Identifying North African (Moroccan) mosasaur teeth

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George Corneille (Ireland)

I have been a collector of marine reptile and dinosaur fossils for many years and started to sell on a small scale a few years ago. This editorial is specifically to help collectors identify teeth that they may have in their collections and to better understand these giant ocean going reptiles that dominated the oceans from the middle to late Cretaceous.

Many mosasaur species have been identified by isolated teeth. This is extremely difficult, because, ideally, to describe a new taxon, you need skull elements, jaw hinges, flipper digits and so on. This fossil material is of course not easily available for the most part and we have to rely on isolated teeth. However, both French palaeontologist, Camille Arambourg, and Belgian palaeontologist, Louis Dollo, have relied on isolated teeth to identify a new taxon.

The first mosasaur was discovered in Holland in 1780 by Dr Johann Leonard Hoffman. Since that time, at least another 40 species have been identified worldwide from Sweden to Africa and Israel to New Zealand as well as the USA, especially in Kansas.

Mosasaurs dominated the world’s oceans at the end of the Cretaceous. Here, we concentrate on the Moroccan species, specifically from the Oulad Abdoun Basin and Sidi Daoui in the Moroccan Sahara.

There are currently six identified species of mosasaur from the marine deposits in Morocco. Arambourg (1952) was the last comprehensive study of marine fossils. In Mosasaurus beaugei (Arambourg 1952), the tooth crowns are described as robust with both carinae (cutting edges) having fine visible serrations, the most noticeable feature is the very distinctive and pronounced longitudinal prism-shaped facets on the tooth crown. The teeth are almost triangular in cross section and the facets can also be even more pronounced. It was a giant that grew to approximately 12m long and is one of the largest identified species from Morocco.

Fig. 1. Mosasaurus beaugei.

Leiodon anceps (Owen 1841) is the one that seems to cause the greatest confusion. This species is very common in the Moroccan marine deposits. The tooth crowns are laterally compressed with smooth enamel and fine serrations may be present on both labial and lingual carinae. They are much less robust than M. beaugei.

Fig. 2. Mosasaurus (leiodon) anceps.

The anterior teeth of Leiodon anceps are more elongated as can be seen from the jaw section (Fig. 2). Note the tooth left by a shark feeding on the mosasaur carcass.

Fig. 3. Mosasaurus (leiodon) anceps.

Prognathodon giganteus (Dollo 1904) and later described by Arambourg in 1952 as Mosasaurus (leiodon) anceps is what has caused so much confusion amongst mosasaur fossil collectors.

What Arambourg described was a species already known as Prognathodon giganteus. The teeth are described as having large robust crowns with a triangular shape when looked at in lateral view. They are finely serrated, which is visible to the naked eye. They are sub-circular in cross section and the prism facets are absent with both carinae being serrated. They bear no resemblance to Leiodon anceps teeth.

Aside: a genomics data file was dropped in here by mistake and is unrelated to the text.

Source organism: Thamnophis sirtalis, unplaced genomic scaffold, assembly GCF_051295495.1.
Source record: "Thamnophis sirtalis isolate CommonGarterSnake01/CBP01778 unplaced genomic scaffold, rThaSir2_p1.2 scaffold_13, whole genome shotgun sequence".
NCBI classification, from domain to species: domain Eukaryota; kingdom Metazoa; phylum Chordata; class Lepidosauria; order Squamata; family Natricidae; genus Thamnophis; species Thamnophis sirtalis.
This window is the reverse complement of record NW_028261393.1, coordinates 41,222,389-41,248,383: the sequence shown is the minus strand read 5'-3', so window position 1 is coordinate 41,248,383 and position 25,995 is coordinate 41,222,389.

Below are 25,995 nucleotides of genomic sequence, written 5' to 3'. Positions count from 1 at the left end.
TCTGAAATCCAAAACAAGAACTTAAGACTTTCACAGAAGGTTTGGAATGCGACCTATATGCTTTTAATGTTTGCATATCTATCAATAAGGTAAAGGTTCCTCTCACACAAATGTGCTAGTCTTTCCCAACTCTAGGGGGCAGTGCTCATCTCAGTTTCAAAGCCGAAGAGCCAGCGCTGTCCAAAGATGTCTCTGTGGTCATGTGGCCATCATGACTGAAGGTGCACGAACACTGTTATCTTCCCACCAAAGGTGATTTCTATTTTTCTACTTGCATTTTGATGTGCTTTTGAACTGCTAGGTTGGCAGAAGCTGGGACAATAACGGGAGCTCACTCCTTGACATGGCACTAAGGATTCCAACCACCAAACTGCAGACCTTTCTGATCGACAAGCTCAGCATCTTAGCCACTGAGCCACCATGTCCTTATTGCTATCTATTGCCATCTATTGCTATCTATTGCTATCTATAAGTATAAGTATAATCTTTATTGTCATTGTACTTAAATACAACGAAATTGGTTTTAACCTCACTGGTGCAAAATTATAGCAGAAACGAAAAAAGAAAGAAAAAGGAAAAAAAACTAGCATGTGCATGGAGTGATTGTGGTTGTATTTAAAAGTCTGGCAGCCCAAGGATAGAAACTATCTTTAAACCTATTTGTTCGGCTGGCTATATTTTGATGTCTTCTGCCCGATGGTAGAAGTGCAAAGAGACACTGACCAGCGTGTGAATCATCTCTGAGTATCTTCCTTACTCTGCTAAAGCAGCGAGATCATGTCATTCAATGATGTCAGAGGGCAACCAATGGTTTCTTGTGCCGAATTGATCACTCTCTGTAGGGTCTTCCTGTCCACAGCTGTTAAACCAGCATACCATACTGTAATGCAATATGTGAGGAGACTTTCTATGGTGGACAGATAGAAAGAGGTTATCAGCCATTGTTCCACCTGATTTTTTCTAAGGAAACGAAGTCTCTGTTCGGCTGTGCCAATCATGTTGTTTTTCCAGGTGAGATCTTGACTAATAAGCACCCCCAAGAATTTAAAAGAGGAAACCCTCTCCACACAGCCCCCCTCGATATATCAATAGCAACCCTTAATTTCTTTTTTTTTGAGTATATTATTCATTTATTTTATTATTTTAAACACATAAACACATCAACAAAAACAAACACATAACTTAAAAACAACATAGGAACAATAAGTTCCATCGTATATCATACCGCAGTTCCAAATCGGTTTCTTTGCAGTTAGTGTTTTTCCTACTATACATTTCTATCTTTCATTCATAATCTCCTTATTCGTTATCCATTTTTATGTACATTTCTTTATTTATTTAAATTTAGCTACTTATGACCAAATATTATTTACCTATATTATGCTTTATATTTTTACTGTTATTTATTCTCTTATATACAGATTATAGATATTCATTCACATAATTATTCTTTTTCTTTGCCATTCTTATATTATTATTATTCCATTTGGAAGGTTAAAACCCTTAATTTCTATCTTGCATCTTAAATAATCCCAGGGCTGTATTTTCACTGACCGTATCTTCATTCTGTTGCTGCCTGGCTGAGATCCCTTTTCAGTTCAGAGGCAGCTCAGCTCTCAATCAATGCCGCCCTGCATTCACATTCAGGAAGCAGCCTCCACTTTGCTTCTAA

Fig. 4 Prognathodon giganteus.

Platycarpus ptychodon is an uncommon mosasaur that has interesting and unusual teeth. The crowns are small, being laterally compressed and again the anterior teeth are more elongated. They have very distinctive vertical striations, which are more numerous on the lingual side. These were mid-sized mosasaurs that grew to 18.5m in length, with teeth approximately 25mm long.

Fig. 5. Platycarpus ptychodon.

The large jawbone shows the erupting teeth which replaced damaged teeth when the mosasaur was alive. This is a common trait with all mosasaur species as are pterogoid teeth (throat teeth), with the exception of Globidens aegypticus. You can see the erupting teeth at the bottom of the teeth sockets in Fig. 6. This specimen now in the collection of Terry Boudreaux.

Fig. 6. Platycarpus ptychodon.

Globidens aegypticus has the most distinctive of all teeth. Described as globe-shaped with the anterior teeth becoming more peg shaped. It is the rarest in the Moroccan deposits. Globidens was a heavy, robust species, closely related to Prognathodon. It fed on molluscs and other shellfish on the bottom of shallow Cretaceous seas, with teeth having an unusual crenulated appearance on their crowns.

Fig. 7. Platycarpus ptychodon.

Halisaurus (Marsh 1869) has teeth described as being small slender and abruptly recurved close to the mid-point of the crown. They have a circular basal cross section and both carinae have minute serrations. Adult teeth are very small, being approximately 20mm in height.

Fig. 8. Prognathodon sp.

There may be another tooth so far not described in Morocco. This tooth is in my collection (Fig. 9) and was found in the Sidi Daoui Oulad Abdoun Basin. The tooth is a monster with the crown alone measuring over 7.5cm and is the equivalent of a 17.5cm Carcharocles megalodon shark tooth in size comparison. The carinae have flared edges, which disappear at the crown midpoint. This tooth is the biggest tooth I have ever seen and any opinion on the tooth would be appreciated. I believe the tooth to be an undescribed species of Prognathodon.

Fig. 9. My unidentified tooth.


I would like to thank Maarten Haverkamp in Holland, Jim Dodrill in Australia and Terry Boudreaux in the USA for being so helpful. Also Mike Everhart for answering my emails so eloquently.

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